ATmega328 vs. ATmega328P ... one more time please...

I have read a whole bunch of old threads (that seem to veer off to talk about other chips) about these two chips.

I have read about Nick Gammon's techniques to reduce 328 (328P??) power consumption. As well as other articles on the topic.

What I still are murky on is the practical difference (not in HEX please LOL) between the chips..

I am planning on building a "bear bones" Uno to save power. The adafruit kit uses a 328 and I wish to use my 328P out of the Uno in the BB kit. I would stick with a stock Uno but it is a (relative) power hog over long term use.

I am still learning about the microcontroller world and programming in general... at a high level of understanding (ie: plain talk) what is the practical difference between these two chips?

Thank you very much in advance. I am trying to learn with out a prior computer or electronics background so sorry for the dumb questions...

Power consumption.

Buy 4-5 Atmega328P-PU chips to have on hand. Also some 16MHz crystals, 22pF capacitors (2 per XTAL) and lots of .1uF ceramic capacitors.



LarryD: Thank you... can I assume they can work just fine in any Uno or Uno clone (adafruit bear bones) with out introducing bugs?

They work just fine.


Yes, and the fact that the ATmega328 and the ATmega328P doesn't share device signature (like e.g ATmega32 and ATmega32A does), so you can't upload code to the 328 directly, if you choose the Arduino UNO option in the IDE. You'll get an error saying that the device signature is wrong.

If you want to dive a little deeper into the microcontroller world without leaving the Arduino platform, I recommend you to read up and download MiniCore. With this add-on you can use the ATmega328 or 328p simply by changing a menu option. You can also experiment with different clock frequencies and the internal oscillator. You'll save some power by using a lower clock frequency than the standard 16 MHz.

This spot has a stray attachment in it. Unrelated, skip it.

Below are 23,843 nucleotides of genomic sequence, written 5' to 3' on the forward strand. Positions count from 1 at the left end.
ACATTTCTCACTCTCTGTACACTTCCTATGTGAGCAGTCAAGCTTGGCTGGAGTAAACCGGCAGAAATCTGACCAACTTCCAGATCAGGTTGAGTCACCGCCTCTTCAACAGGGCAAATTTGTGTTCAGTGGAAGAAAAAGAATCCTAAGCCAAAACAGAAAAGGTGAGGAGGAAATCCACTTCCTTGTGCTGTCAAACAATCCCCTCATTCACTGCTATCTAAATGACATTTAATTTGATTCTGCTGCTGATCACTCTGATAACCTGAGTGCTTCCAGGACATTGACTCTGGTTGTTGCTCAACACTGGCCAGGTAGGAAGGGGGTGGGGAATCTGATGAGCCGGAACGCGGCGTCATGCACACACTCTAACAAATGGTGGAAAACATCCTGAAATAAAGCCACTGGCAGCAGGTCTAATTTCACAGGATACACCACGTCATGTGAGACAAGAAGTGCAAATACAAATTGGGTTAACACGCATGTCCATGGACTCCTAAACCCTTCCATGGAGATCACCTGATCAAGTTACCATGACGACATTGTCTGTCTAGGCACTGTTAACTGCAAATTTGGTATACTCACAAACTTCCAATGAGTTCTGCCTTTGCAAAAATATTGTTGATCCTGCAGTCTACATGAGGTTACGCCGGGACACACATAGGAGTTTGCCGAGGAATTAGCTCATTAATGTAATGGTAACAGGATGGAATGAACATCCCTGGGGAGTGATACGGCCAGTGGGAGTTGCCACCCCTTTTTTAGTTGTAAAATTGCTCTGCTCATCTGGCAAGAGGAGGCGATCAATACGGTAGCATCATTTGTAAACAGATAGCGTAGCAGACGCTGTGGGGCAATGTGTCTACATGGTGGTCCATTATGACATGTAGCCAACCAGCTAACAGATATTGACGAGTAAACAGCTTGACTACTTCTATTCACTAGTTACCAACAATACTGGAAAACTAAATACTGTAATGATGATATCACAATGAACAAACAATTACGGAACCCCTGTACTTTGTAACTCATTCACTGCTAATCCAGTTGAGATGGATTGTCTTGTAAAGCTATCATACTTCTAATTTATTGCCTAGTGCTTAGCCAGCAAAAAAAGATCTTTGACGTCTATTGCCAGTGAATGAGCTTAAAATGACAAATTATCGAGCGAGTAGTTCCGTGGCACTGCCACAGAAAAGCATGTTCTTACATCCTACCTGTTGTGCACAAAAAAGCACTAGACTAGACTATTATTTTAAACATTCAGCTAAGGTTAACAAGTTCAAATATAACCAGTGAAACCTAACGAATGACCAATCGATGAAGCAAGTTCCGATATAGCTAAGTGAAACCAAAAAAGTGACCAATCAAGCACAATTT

Thank you both.

LarryD: I plan on doing all my development on a stock Uno R3. Then, when all debugged (I know… is anything ever really “debugged”? LOL) I will transfer the 328P to the bear bones board (“BBB”).

Do you have a simple schematic for a good BBB? I have seen many on the internet and all are different. I will not need a USB port… just a low power regulator (since 6VDC is more common than 5VDC in battery configs).

Thank you in advance.

Are you aware there is something called 'Arduino Pro Mini' ? These are inexpensive and have all the capabilities of an UNO. In fact they have two more analog inputs, A6 A7. They come in either 5V or 3.3V. A lot cheaper than making your own PCB with Atmega328P-PU

These boards have all the components already on the PCB. They are about $3.00 each on eBay. One example above. (I have not purchased from this supplier but I have from others)

Other suppliers

You program them from the IDE using a standalone FTDI board ~$7.00



I'd be really surprised if the barebones kit you mention actually contains a 328 rather than a 328p.

The only difference I know of is that the 328 does not allow you to disable the brown out detection circuitry in SW...